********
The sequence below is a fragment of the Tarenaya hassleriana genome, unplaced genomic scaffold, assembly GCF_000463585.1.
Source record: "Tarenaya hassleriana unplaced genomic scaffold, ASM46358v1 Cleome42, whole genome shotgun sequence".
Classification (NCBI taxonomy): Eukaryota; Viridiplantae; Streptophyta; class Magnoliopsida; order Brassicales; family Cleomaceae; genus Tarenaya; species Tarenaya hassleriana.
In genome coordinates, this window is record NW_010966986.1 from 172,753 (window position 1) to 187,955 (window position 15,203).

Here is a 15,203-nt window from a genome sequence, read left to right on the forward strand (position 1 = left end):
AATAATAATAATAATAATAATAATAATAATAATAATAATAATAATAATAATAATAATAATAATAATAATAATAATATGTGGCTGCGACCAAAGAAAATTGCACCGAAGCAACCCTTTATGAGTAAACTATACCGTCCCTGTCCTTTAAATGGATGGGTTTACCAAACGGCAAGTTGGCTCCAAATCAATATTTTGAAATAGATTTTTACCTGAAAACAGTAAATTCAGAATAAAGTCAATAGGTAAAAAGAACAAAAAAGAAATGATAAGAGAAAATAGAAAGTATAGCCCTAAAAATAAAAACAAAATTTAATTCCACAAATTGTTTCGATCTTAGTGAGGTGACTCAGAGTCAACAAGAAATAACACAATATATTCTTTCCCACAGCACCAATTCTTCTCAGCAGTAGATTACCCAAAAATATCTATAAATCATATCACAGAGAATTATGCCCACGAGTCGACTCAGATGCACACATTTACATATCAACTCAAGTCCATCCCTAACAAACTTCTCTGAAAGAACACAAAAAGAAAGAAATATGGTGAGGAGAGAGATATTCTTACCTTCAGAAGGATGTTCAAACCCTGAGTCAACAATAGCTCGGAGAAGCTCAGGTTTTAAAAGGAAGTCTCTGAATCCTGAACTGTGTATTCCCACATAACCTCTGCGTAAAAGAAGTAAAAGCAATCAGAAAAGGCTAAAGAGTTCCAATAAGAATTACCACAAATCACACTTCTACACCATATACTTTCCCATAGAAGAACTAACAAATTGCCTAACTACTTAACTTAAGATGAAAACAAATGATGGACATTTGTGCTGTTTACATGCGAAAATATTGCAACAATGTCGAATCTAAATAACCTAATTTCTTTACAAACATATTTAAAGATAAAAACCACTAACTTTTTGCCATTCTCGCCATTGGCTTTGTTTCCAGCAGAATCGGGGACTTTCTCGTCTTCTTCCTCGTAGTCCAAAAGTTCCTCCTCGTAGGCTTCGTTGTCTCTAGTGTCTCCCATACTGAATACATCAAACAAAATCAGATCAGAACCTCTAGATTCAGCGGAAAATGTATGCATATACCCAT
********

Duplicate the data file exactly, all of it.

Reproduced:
The sequence below is a fragment of the Tarenaya hassleriana genome, unplaced genomic scaffold, assembly GCF_000463585.1.
Source record: "Tarenaya hassleriana unplaced genomic scaffold, ASM46358v1 Cleome42, whole genome shotgun sequence".
Classification (NCBI taxonomy): Eukaryota; Viridiplantae; Streptophyta; class Magnoliopsida; order Brassicales; family Cleomaceae; genus Tarenaya; species Tarenaya hassleriana.
In genome coordinates, this window is record NW_010966986.1 from 172,753 (window position 1) to 187,955 (window position 15,203).

Here is a 15,203-nt window from a genome sequence, read left to right on the forward strand (position 1 = left end):
AATAATAATAATAATAATAATAATAATAATAATAATAATAATAATAATAATAATAATAATAATAATAATAATAATATGTGGCTGCGACCAAAGAAAATTGCACCGAAGCAACCCTTTATGAGTAAACTATACCGTCCCTGTCCTTTAAATGGATGGGTTTACCAAACGGCAAGTTGGCTCCAAATCAATATTTTGAAATAGATTTTTACCTGAAAACAGTAAATTCAGAATAAAGTCAATAGGTAAAAAGAACAAAAAAGAAATGATAAGAGAAAATAGAAAGTATAGCCCTAAAAATAAAAACAAAATTTAATTCCACAAATTGTTTCGATCTTAGTGAGGTGACTCAGAGTCAACAAGAAATAACACAATATATTCTTTCCCACAGCACCAATTCTTCTCAGCAGTAGATTACCCAAAAATATCTATAAATCATATCACAGAGAATTATGCCCACGAGTCGACTCAGATGCACACATTTACATATCAACTCAAGTCCATCCCTAACAAACTTCTCTGAAAGAACACAAAAAGAAAGAAATATGGTGAGGAGAGAGATATTCTTACCTTCAGAAGGATGTTCAAACCCTGAGTCAACAATAGCTCGGAGAAGCTCAGGTTTTAAAAGGAAGTCTCTGAATCCTGAACTGTGTATTCCCACATAACCTCTGCGTAAAAGAAGTAAAAGCAATCAGAAAAGGCTAAAGAGTTCCAATAAGAATTACCACAAATCACACTTCTACACCATATACTTTCCCATAGAAGAACTAACAAATTGCCTAACTACTTAACTTAAGATGAAAACAAATGATGGACATTTGTGCTGTTTACATGCGAAAATATTGCAACAATGTCGAATCTAAATAACCTAATTTCTTTACAAACATATTTAAAGATAAAAACCACTAACTTTTTGCCATTCTCGCCATTGGCTTTGTTTCCAGCAGAATCGGGGACTTTCTCGTCTTCTTCCTCGTAGTCCAAAAGTTCCTCCTCGTAGGCTTCGTTGTCTCTAGTGTCTCCCATACTGAATACATCAAACAAAATCAGATCAGAACCTCTAGATTCAGCGGAAAATGTATGCATATACCCAT